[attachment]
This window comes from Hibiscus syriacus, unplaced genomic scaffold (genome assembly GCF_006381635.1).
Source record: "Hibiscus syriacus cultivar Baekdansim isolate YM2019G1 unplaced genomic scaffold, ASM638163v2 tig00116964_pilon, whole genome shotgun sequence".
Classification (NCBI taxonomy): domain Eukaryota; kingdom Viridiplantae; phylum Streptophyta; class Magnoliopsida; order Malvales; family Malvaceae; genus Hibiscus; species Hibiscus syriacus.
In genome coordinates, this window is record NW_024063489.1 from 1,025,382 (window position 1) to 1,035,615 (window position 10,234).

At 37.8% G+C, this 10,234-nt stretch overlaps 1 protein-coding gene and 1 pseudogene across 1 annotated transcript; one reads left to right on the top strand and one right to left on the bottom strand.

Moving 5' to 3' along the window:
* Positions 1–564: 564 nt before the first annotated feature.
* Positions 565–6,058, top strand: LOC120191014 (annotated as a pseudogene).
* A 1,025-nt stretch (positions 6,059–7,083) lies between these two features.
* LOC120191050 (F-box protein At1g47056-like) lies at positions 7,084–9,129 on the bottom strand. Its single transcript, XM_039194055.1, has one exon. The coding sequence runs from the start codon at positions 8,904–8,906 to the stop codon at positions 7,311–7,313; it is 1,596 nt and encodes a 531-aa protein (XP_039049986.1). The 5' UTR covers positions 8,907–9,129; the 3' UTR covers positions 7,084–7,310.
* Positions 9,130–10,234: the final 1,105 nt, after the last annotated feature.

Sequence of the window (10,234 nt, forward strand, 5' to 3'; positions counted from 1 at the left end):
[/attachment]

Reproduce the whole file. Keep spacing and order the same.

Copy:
This window comes from Hibiscus syriacus, unplaced genomic scaffold (genome assembly GCF_006381635.1).
Source record: "Hibiscus syriacus cultivar Baekdansim isolate YM2019G1 unplaced genomic scaffold, ASM638163v2 tig00116964_pilon, whole genome shotgun sequence".
Classification (NCBI taxonomy): domain Eukaryota; kingdom Viridiplantae; phylum Streptophyta; class Magnoliopsida; order Malvales; family Malvaceae; genus Hibiscus; species Hibiscus syriacus.
In genome coordinates, this window is record NW_024063489.1 from 1,025,382 (window position 1) to 1,035,615 (window position 10,234).

At 37.8% G+C, this 10,234-nt stretch overlaps 1 protein-coding gene and 1 pseudogene across 1 annotated transcript; one reads left to right on the top strand and one right to left on the bottom strand.

Moving 5' to 3' along the window:
* Positions 1–564: 564 nt before the first annotated feature.
* Positions 565–6,058, top strand: LOC120191014 (annotated as a pseudogene).
* A 1,025-nt stretch (positions 6,059–7,083) lies between these two features.
* LOC120191050 (F-box protein At1g47056-like) lies at positions 7,084–9,129 on the bottom strand. Its single transcript, XM_039194055.1, has one exon. The coding sequence runs from the start codon at positions 8,904–8,906 to the stop codon at positions 7,311–7,313; it is 1,596 nt and encodes a 531-aa protein (XP_039049986.1). The 5' UTR covers positions 8,907–9,129; the 3' UTR covers positions 7,084–7,310.
* Positions 9,130–10,234: the final 1,105 nt, after the last annotated feature.

Sequence of the window (10,234 nt, forward strand, 5' to 3'; positions counted from 1 at the left end):